We finally made it to K. After four rescheduled dinners, dinner club finally has K under its belt.
K is for Kinkead’s.
Since we arrived a bit early, we sat at the bar for a cocktail before our table was ready (and, happily, were able to sip and chat for as long as we wanted and were not rushed, even though we were at the bar beyond our reservation time). It was nice to sit and catch up. It was not nice to get the stink eye when I asked the bartender if he had a cocktail list I could peruse. I’m not good on the spot, I need ideas. Apparently, I should know better than to be so gauche as to ask for a menu. Vodka cranberry, then, it is.
Upon being seated, we were immediately given a wine list—but not menus. In fact, we weren’t given menus until we had been sitting for five minutes or so.
While we looked over the menu (which, we noted, was different than that which was on the website—I understand this is normal and should know better than to choose and commit myself to something online), the waiter brought us a bread basket. Filled with a variety of choices (cornbread and slices of white and wheat) the basket was accompanied by a dish of soft butter. Soft butter is key.
The cornbread was fantastic—it had a touch of cumin and a kick of chili pepper, which were both nice surprises that were subtle enough that you could taste something “different” but not so overpowering that they took over the sweetness of the corn.
Not surprisingly, we each started with an appetizer. Two of us ordered the pumpkin ravioli with a sweet balsamic glaze, crispy sage, crisp prosciutto, and pine nuts while the other two ordered the Hawaiian style tuna tartare “poke” with sushi rice, mango, toasted macadamias and taro chips. Not a drop of anything was left on any of the four plates. The ravioli appetizer (the long plate had four on it) were tender and the pumpkin puree was sweet and smooth, complemented well by the acidity of the glaze. And the sage was a perfect touch. I always forget how much I like crispy greens; it reminded me, a bit, of the crispy spinach appetizer (the palak chaat) at Rasika. The tuna tartare was perfectly seasoned, with the mango adding sweetness and the macadamia nuts adding texture to the appetizer.
We practiced a little more individuality when ordering our entrees. As this is a restaurant known for its seafood—and since there was really only one non-seafood entrée option (a NY Strip), we each stuck with the fruits de mer.
The most impressive of the entrees was the crispy grilled whole black sea bass with cucumber salad, baby bok choy, and a Chinese fermented black bean sauce. The waiter made sure that we knew that the fish was whole. A whole fish means that it comes with the head still attached and that you have to figure out how to filet and debone it yourself.
Yes, we know.
The fish came curled around the cucumber salad. It was perfectly crisp on the outside, flaky and moist on the inside. The Asian flavors—ginger, sesame, fish sauce—added a complexity to the dish which, otherwise, would be simple but still delicious.
Another entrée selection was the swordfish served with cannellini beans and ditalini pasta. The fish was perfectly cooked and topped with a fragrant pesto. The sauce that accompanied the fish was the perfect complement.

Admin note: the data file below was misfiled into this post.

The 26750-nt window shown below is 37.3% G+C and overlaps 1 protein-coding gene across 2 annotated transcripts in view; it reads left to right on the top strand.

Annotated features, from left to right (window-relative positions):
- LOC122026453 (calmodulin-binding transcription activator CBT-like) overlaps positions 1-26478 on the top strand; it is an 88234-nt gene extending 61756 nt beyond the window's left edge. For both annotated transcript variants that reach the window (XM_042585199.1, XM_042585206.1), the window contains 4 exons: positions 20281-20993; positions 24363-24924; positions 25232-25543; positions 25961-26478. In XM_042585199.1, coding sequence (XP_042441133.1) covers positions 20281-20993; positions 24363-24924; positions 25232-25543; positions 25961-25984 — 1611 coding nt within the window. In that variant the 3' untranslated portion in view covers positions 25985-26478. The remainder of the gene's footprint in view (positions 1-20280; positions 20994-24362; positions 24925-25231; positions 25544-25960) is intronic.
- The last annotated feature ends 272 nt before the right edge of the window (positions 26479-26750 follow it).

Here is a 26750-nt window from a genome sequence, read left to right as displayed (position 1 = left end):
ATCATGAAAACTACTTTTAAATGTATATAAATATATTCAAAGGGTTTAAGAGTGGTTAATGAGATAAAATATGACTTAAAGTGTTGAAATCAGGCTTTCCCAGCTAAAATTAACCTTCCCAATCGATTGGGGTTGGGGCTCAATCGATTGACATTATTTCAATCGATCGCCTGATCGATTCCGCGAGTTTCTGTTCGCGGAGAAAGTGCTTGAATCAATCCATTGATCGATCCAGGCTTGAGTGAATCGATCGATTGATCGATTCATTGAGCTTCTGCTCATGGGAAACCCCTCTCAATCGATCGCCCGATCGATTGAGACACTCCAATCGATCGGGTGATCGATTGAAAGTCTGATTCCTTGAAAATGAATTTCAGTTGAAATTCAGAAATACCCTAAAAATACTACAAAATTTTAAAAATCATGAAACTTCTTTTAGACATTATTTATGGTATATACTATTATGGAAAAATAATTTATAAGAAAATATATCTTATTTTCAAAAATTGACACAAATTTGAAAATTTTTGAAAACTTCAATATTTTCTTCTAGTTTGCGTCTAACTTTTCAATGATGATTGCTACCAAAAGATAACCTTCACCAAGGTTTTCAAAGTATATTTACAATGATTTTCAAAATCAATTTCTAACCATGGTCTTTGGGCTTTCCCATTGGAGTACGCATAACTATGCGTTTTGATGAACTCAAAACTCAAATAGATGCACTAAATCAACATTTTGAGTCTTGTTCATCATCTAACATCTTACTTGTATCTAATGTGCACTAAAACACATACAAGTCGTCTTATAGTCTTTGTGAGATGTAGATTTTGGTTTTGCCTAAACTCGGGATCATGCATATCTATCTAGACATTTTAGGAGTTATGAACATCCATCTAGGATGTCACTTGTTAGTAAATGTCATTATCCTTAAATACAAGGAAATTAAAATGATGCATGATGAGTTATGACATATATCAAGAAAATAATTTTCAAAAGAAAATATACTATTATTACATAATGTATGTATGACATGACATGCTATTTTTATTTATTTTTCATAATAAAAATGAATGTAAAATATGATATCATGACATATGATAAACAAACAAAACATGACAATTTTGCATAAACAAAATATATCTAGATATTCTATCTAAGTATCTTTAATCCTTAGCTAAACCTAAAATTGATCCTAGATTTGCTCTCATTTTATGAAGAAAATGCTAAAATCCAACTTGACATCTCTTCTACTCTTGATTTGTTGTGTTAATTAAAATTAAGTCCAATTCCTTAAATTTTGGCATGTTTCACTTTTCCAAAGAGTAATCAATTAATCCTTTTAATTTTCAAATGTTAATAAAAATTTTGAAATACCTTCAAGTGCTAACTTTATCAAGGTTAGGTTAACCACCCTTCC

I stayed “safe” and ordered the cod. But it was topped with imperial crab and served with pureed sweet potatoes so delicious we ended up ordering a separate side order for the table. The dish also came with a stuffing like concoction, the components of which I was never sure but the taste of which I was certain was delicious. There was definitely corn in it—it was sweet like cornbread but had the consistency of stuffing. I also had a small pile of wilted spinach on the side, but, alas, I can’t tell you how that tasted.
The fourth selection was autumn themed—a flaky white fish served with carrots, root vegetables, and a beet puree that gave the plate a beautiful fuschia color. The mixing of the flavors was warm and comforting.
Who were we to say no to dessert? We tried, we really did, but as we saw plate after plate of dessert parade past us, we knew we had to give it a chance. What better way to try things out than to get two samplers? We ordered the sorbet (mango, passionfruit, and raspberry) and the crème brulee (pistachio, dark chocolate, and salted caramel). The mango sorbet was the star of the desserts—it tasted like summer. Sweet and fresh, the sorbet was so authentic it was as though you were eating a mango half that had been frozen. The passionfruit was very tart. Very. The raspberry was nothing to write home about; we decided it was the best “go to” in terms of sorbet flavors. Each of the crème brulee selections were tasty. The chocolate tasted more like pudding than crème brulee. The pistachio was so subtle we had to be reminded what the flavor was but, once you had it in your head, the flavor became more pronounced. The salted caramel was the best of the three and the only one that we finished completely.
The crowd was a bit older, but we enjoyed livening the place up with our youth and our interesting young folk conversation. Parking was plentiful on the street, but the restaurant does validate garage parking. On an expensive or not scale, Kinkead’s falls more on the former side but the quality of the food and its presentation is worth it.